In the coming decade, starting in 2019, the overwhelming majority of large enterprises will employ digital colleagues and virtual engineers to field and perform complex queries and tasks in IT operations.
This blog is part of our ongoing series, IPsoft’s 2019 AI Trends, detailing what we believe will be the dominant developments and movements in the Enterprise AI market next year. These blogs will be published regularly through the end of the year.
We’ve previously predicted that cognitive AI-based digital colleagues will transform how global IT operations collaborate and operate by 2021 in a trend known as AI-based IT Operations or AIOps. In the coming decade, the overwhelming majority of large enterprises will employ both digital colleagues and virtual engineers to field and perform complex queries and tasks, such as executing multi-system automations, and even creating new automations on their own.
Prior to reaching this watershed moment in IT operations, digital colleagues will become a mainstream fixture at large enterprises performing simpler tasks. We have already seen examples of this among IT service desks, and we believe 2019 will be the year that this trend happens in earnest. Digital colleagues will not run the complex, multi-step automations that represent a net-new IT operation (at least not yet), but they will take care of the most frequent and mundane IT operations tasks without the need for manual interjection. Ultimately, 2019 will be the year that enterprises begin to infuse AI-based digital colleagues into Chat-based IT Operations or ChatOps.
By combining these two methods of working, digital colleagues will start to profoundly change how work in IT operations is being coordinated, streamlined and executed. Progressive IT organizations will deconstruct and reconstruct actual tasks using AI and automation, and forever change the face of IT ops.
The AIOps Evolution
Before we delve too deeply into how the next year will look, let’s review AIOps, and examine how digital colleagues will be initially incorporated into AIOps processes using chat and voice.
Today’s AIOps tools analyze and prioritize millions of events across a digital environment. They employ Machine Learning (ML) and AI to find, prioritize and help resolve the most vital tasks, which relieves human workers from having to sift through a seemingly endless log of events. By 2022, 40% of organizations will use AIOps to enhance IT operations and 86% of organizations say they will require intelligent automation in their business to help keep up with operational demands. Unfortunately, despite new and improved technology, many organizations are still handling IT ops requests using traditional procedures. The time between an initial request and its resolution can take days. In fact, 38.4% of organizations take at least 30 minutes to resolve IT incidents.
Companies that use chat-based tools to send, receive and give updates on requests have produced a more efficient and user-friendly method by which IT ops teams can communicate and collaborate. By introducing digital colleagues – who can seamlessly operate IT management applications such as ticketing and monitoring systems – into the chat-system, companies will dramatically overhaul IT operations.
What IT Ops Can Learn from the Service Desk
As mentioned above, initial IT support from service desks is already being managed by a digital colleague at the more advanced enterprises. We have already seen several large organizations switch off human phone support entirely. Every employee has a digital colleague on their desktops, phones, or tablets with whom they can chat or speak just as they would with a human service desk colleague.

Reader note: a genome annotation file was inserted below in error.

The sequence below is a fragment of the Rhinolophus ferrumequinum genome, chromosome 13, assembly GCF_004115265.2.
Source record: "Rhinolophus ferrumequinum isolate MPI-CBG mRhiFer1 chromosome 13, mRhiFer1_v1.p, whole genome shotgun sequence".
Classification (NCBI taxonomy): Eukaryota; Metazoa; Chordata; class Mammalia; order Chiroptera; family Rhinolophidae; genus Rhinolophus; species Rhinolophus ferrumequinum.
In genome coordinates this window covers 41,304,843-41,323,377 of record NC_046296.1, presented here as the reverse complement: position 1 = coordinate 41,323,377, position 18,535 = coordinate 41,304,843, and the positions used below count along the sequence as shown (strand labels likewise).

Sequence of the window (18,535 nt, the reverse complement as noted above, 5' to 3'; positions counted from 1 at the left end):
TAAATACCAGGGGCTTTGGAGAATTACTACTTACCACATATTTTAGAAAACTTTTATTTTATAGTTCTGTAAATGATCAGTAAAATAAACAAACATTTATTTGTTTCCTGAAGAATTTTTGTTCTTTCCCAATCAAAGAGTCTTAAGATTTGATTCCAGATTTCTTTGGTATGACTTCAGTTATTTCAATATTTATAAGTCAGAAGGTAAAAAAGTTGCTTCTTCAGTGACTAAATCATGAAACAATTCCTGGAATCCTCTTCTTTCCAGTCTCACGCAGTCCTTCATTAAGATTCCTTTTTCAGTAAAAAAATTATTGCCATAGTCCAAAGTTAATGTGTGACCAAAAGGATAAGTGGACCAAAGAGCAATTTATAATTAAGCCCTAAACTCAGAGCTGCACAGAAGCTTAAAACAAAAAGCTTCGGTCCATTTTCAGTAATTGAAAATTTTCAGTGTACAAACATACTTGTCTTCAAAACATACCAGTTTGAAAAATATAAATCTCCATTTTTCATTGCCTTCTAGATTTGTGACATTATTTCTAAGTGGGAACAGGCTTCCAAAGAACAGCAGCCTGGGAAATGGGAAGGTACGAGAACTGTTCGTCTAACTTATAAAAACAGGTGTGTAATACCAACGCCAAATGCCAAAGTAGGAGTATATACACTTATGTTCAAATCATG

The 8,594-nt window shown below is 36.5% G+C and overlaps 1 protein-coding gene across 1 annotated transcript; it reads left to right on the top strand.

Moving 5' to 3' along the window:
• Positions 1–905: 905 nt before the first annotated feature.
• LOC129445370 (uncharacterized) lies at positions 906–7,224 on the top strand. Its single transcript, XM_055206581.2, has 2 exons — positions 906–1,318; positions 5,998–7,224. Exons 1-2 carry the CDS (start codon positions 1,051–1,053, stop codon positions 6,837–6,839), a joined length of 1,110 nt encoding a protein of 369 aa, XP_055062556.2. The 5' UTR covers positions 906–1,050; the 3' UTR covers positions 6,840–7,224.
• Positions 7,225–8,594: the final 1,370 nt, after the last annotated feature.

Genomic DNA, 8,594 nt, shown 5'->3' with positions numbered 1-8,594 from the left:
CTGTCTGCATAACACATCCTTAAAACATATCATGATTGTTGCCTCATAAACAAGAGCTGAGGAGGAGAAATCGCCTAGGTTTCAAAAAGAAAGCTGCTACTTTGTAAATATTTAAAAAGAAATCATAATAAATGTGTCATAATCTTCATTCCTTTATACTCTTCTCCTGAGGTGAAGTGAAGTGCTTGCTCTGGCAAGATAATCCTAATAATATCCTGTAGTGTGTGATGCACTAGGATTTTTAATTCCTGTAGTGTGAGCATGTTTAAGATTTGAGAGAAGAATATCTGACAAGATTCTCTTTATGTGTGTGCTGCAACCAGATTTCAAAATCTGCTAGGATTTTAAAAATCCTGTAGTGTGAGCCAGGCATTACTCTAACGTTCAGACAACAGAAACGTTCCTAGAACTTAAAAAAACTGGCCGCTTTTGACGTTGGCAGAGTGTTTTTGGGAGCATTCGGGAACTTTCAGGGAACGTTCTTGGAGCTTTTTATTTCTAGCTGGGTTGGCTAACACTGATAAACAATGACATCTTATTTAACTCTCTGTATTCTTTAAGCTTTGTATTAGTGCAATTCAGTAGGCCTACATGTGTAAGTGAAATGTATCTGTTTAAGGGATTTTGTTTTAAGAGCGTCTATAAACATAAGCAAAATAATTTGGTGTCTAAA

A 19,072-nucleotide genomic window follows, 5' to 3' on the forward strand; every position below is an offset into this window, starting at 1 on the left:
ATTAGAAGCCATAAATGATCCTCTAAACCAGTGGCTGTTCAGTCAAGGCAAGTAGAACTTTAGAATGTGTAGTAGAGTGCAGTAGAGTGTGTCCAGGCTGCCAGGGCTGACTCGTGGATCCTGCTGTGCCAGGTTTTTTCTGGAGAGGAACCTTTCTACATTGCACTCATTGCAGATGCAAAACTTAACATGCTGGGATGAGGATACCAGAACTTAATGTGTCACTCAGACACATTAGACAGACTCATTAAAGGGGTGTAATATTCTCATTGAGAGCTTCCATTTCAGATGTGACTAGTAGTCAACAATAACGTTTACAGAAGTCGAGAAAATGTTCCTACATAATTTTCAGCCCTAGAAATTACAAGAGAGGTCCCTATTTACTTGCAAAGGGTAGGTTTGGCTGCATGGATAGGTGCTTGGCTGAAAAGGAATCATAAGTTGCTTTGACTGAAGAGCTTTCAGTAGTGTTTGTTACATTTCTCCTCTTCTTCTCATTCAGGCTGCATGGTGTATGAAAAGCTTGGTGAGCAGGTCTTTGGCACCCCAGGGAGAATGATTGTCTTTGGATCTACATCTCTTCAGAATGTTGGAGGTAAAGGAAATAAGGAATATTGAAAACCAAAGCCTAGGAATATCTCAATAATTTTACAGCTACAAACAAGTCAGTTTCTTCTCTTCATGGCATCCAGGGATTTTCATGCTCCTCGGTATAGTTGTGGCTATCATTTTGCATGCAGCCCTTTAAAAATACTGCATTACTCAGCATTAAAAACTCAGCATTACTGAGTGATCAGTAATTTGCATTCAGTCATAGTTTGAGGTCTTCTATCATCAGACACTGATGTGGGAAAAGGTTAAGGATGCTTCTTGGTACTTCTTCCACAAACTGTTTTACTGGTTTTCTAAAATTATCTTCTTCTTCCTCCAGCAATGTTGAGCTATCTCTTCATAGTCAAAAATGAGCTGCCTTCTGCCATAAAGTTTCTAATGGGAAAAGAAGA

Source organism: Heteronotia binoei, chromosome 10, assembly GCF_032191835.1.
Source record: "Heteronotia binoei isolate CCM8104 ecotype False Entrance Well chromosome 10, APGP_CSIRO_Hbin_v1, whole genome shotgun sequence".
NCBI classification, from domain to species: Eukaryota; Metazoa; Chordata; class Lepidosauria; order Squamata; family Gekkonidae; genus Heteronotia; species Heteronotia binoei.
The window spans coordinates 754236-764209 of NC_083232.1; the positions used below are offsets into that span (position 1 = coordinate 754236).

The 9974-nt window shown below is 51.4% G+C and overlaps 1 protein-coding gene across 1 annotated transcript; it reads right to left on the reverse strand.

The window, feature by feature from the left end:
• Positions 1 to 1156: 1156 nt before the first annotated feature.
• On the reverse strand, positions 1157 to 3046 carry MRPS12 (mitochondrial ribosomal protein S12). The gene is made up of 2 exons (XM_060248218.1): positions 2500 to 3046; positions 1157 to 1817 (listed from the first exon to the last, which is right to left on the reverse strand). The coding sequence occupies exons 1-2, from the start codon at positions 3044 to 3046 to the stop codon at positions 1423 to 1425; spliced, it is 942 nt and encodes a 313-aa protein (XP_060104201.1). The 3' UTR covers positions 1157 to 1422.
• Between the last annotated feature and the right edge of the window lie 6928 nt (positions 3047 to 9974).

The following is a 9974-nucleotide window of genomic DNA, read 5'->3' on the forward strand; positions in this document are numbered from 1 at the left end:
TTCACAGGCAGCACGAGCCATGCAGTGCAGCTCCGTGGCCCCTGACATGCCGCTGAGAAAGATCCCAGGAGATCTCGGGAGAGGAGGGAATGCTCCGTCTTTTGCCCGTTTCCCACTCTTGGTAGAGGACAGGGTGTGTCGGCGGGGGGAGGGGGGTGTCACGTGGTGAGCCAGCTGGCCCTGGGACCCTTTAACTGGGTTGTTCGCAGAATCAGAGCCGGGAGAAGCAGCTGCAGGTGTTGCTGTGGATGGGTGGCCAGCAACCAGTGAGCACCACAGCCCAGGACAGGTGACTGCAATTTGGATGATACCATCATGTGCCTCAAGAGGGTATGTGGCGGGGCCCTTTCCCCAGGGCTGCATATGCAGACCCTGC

Working with a digital service desk colleague allows for faster and simpler request input; some actions that previously required 20 steps in a self-service portal or catalog can be completed with a single phrase (and maybe a clarifying question or two from the digital employee). If the digital colleague can automatically fix an issue, it does. If it can help the employee fix the issue his or herself, it guides the employee through the process. Frequent tasks such as access requests, status requests, troubleshooting email, catalogue requests and policy questions no longer require human labor ever again.
IT operations will eventually see an even bigger impact from AI. Instead of an IT ops manager scrolling through a list of incoming requests, the digital colleague will process every request immediately, resolve simple issues autonomously (i.e., “long-running queries impacting database performance”), and diagnose and escalate unresolved issues to the most appropriate human engineers (e.g., “Wireless router has intermittent connectivity issues”). Change requests will be created with a single utterance, approved (or escalated to a company’s Change Advisory Board) by algorithms, and most will be resolved automatically. Humans will collaborate alongside digital colleagues by having them perform tasks such as locating and inviting the appropriate people to root-cause analysis sessions, and even automatically setting up post-mortem meetings to ensure the system continuously learns.
Beyond 2019, digital colleagues and virtual engineers will be able to resolve even more complex incidents via automation. Based on workflows designed autonomously and approved in collaboration with human engineers, AIOps tools will be able to automate fixes for Level 3 and Level 4 issues. In other words: AI will design and recommend even more efficient automations.
However, before IT teams are able to reach this point, enterprises must begin the transition away from traditional ticketing to conversation-based AIOps. Industry-wide change will take time, but 2019 will see the first steps in a sea change that will make today’s IT ops unrecognizable compared to IT ops five years from now.